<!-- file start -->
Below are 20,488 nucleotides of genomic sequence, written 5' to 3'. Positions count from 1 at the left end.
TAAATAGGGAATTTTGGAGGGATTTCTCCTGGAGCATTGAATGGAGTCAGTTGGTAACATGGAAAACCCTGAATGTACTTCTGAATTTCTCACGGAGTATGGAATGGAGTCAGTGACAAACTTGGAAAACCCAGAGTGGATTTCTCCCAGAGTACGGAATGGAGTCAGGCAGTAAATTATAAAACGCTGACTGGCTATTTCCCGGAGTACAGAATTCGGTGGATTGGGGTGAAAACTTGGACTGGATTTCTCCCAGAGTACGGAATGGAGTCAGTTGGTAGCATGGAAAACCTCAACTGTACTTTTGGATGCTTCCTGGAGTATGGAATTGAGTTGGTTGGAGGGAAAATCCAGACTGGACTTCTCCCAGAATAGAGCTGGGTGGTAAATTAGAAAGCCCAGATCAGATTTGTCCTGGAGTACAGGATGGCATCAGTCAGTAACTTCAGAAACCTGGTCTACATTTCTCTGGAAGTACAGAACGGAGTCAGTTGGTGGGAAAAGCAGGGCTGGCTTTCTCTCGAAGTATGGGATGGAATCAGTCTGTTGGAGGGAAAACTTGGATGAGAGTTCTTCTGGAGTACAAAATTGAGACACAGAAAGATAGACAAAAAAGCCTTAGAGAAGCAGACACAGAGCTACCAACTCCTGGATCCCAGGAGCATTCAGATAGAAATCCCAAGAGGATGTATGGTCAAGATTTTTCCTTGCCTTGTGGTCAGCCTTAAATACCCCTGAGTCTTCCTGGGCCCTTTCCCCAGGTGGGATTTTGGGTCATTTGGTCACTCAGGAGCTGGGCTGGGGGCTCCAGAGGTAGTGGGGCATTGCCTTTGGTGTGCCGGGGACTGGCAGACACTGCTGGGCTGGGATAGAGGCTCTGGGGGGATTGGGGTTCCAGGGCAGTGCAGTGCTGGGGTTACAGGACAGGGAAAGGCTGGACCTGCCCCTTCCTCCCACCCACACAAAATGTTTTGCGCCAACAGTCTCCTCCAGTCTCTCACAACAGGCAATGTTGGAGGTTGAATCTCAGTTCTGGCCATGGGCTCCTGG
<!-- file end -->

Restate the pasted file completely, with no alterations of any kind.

Below are 20,488 nucleotides of genomic sequence, written 5' to 3'. Positions count from 1 at the left end.
TAAATAGGGAATTTTGGAGGGATTTCTCCTGGAGCATTGAATGGAGTCAGTTGGTAACATGGAAAACCCTGAATGTACTTCTGAATTTCTCACGGAGTATGGAATGGAGTCAGTGACAAACTTGGAAAACCCAGAGTGGATTTCTCCCAGAGTACGGAATGGAGTCAGGCAGTAAATTATAAAACGCTGACTGGCTATTTCCCGGAGTACAGAATTCGGTGGATTGGGGTGAAAACTTGGACTGGATTTCTCCCAGAGTACGGAATGGAGTCAGTTGGTAGCATGGAAAACCTCAACTGTACTTTTGGATGCTTCCTGGAGTATGGAATTGAGTTGGTTGGAGGGAAAATCCAGACTGGACTTCTCCCAGAATAGAGCTGGGTGGTAAATTAGAAAGCCCAGATCAGATTTGTCCTGGAGTACAGGATGGCATCAGTCAGTAACTTCAGAAACCTGGTCTACATTTCTCTGGAAGTACAGAACGGAGTCAGTTGGTGGGAAAAGCAGGGCTGGCTTTCTCTCGAAGTATGGGATGGAATCAGTCTGTTGGAGGGAAAACTTGGATGAGAGTTCTTCTGGAGTACAAAATTGAGACACAGAAAGATAGACAAAAAAGCCTTAGAGAAGCAGACACAGAGCTACCAACTCCTGGATCCCAGGAGCATTCAGATAGAAATCCCAAGAGGATGTATGGTCAAGATTTTTCCTTGCCTTGTGGTCAGCCTTAAATACCCCTGAGTCTTCCTGGGCCCTTTCCCCAGGTGGGATTTTGGGTCATTTGGTCACTCAGGAGCTGGGCTGGGGGCTCCAGAGGTAGTGGGGCATTGCCTTTGGTGTGCCGGGGACTGGCAGACACTGCTGGGCTGGGATAGAGGCTCTGGGGGGATTGGGGTTCCAGGGCAGTGCAGTGCTGGGGTTACAGGACAGGGAAAGGCTGGACCTGCCCCTTCCTCCCACCCACACAAAATGTTTTGCGCCAACAGTCTCCTCCAGTCTCTCACAACAGGCAATGTTGGAGGTTGAATCTCAGTTCTGGCCATGGGCTCCTGG